• 25 Ape Fury / Students: Peace & Freedom / Underground City (4:16)
  • 26 Turkish Bath (Ursus and Zaius) (1:15)
  • 27 March of the Apes (2:59)
  • 28 The Chase (3:31)
  • 29 Brent's Interrogation (1:38)
  • 30 Captured (2:31)
  • 31 Mass of the Holy Bomb (5:40)
  • 32 Doomsday (1:05)

Total time: 72:16 (Tracks 20 & 21: Bonus Tracks; Tracks 22-32: Original Soundtrack LP)


  • English script-writer Paul Dehn's earliest treatments for a sequel to Planet of the Apes - from September 1968 - already outlined his vision of a mutant congregation singing lyrics adapted from the Anglican hymn All Things Bright and Beautiful, originally written by Mrs. Cecil F. Alexander in 1848. Dehn included directions for the as-yet un-named composer in his script revisions, and specifically wanted his new lyrics to be used not as a parody, but to emphasise that the mutants genuinely regarded themselves as beautiful.[5] Dehn himself was also a writer of operettas and musicals. Rosenman's resulting composition, along with other fragments adapted from Anglican worship, featured in the original soundtrack LP under the name Mass of the Holy Bomb and in the 2000 CD issue as Hail the Bomb, but on-screen the mutant organist reads from sheet music entitled 'Psalm Mendez II'.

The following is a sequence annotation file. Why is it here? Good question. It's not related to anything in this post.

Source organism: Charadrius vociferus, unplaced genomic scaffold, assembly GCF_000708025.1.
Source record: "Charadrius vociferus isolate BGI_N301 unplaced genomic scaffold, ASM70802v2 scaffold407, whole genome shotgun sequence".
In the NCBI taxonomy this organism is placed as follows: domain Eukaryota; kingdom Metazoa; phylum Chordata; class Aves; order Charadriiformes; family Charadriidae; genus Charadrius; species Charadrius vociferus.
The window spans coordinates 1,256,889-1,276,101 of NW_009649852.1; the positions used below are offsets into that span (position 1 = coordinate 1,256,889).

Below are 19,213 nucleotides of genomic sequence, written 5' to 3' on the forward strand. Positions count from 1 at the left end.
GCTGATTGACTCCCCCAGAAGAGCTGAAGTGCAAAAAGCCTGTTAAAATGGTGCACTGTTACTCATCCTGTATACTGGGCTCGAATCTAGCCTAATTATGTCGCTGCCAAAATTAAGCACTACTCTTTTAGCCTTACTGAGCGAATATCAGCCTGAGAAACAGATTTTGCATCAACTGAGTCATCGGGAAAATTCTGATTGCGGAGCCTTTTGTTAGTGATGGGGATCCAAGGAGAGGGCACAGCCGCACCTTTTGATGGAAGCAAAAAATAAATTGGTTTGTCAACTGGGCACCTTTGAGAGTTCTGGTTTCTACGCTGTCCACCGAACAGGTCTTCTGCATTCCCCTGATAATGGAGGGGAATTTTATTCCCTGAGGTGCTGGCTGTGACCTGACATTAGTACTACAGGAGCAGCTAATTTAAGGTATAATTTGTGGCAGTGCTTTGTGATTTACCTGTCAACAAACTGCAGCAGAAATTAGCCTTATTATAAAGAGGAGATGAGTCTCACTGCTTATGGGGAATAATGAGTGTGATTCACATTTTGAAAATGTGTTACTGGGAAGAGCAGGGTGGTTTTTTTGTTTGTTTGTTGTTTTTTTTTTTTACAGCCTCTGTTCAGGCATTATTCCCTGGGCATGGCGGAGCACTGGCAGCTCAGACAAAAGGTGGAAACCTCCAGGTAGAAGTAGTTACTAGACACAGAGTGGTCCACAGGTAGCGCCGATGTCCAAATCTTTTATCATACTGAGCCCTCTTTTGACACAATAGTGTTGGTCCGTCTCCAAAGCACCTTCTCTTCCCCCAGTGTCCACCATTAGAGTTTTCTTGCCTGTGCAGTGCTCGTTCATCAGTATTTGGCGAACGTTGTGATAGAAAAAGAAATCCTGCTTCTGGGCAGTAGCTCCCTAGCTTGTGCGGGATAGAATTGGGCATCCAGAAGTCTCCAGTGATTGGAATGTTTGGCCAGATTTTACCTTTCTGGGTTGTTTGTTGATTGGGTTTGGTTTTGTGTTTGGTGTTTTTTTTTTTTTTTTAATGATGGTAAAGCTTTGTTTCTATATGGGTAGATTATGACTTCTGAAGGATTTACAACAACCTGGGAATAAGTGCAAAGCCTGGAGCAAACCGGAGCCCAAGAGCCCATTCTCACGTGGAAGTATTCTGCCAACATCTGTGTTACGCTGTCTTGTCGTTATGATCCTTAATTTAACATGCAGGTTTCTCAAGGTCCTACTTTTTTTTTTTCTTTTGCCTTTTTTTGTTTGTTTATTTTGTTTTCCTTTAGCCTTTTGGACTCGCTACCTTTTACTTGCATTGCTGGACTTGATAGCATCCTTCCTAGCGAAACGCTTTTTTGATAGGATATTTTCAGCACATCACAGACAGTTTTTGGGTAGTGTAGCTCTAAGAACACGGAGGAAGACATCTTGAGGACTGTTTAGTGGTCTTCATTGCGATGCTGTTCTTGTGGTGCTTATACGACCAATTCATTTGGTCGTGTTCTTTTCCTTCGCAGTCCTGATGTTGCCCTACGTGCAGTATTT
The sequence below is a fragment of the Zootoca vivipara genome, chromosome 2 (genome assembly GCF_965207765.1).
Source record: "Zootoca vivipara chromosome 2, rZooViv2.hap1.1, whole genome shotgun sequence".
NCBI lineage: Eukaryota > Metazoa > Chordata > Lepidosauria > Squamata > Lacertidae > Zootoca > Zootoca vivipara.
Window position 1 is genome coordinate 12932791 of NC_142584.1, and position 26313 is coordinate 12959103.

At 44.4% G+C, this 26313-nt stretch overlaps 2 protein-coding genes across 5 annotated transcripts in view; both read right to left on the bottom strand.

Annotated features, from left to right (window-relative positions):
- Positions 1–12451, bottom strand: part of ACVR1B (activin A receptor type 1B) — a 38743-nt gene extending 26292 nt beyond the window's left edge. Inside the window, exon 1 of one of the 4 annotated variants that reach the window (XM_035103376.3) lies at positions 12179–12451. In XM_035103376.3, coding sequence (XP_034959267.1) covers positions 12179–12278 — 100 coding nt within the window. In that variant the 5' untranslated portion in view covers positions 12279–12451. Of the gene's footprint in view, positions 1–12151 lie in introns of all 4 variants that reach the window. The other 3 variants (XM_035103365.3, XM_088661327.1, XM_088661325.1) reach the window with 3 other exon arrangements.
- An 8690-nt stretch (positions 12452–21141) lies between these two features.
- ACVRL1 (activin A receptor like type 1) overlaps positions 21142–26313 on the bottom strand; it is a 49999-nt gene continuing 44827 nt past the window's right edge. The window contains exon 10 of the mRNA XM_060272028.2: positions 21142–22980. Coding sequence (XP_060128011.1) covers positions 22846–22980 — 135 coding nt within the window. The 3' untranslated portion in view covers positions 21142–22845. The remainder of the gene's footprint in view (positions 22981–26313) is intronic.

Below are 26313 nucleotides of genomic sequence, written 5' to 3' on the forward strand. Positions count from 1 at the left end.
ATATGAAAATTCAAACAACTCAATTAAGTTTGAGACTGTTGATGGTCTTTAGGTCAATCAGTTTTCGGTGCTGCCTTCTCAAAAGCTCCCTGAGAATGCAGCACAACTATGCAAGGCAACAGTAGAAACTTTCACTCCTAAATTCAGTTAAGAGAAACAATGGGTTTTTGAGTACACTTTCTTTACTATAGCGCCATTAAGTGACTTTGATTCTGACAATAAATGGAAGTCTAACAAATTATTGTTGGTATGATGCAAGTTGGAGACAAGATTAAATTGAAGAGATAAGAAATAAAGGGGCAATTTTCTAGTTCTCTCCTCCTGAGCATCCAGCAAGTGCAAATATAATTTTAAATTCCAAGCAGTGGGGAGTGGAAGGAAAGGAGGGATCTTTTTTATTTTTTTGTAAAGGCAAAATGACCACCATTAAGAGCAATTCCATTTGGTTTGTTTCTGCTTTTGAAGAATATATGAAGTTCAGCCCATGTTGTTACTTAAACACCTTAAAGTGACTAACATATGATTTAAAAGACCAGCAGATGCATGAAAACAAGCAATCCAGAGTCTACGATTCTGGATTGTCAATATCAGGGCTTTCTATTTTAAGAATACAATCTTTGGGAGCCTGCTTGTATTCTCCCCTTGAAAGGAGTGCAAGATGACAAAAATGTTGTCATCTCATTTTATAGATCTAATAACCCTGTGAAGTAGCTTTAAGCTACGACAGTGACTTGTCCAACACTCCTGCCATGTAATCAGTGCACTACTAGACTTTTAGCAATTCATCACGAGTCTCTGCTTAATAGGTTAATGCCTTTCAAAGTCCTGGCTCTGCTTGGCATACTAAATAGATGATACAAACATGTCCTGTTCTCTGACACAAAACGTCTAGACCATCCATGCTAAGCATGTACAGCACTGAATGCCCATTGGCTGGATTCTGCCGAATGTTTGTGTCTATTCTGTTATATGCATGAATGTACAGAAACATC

Cornelius - Curiosity Killed the Ape1.jpg
  • Japanese musician Keigo Oyamada - who took his stage name 'Cornelius' in tribute to the Apes movies - issued an extremely rare box-set entitled Curiosity Killed the Ape in 2000. It included a 182 page book, a sono-disc (flexi-disc) player and a number of sono-discs. The track Taylor liberally used samples of music and dialogue taken from the original Beneath the Planet of the Apes LP, as well as samples of Lalo Schifrin's 1974 Ape's Shuffle single.[6] (See also: Music Of The Planet Of The Apes)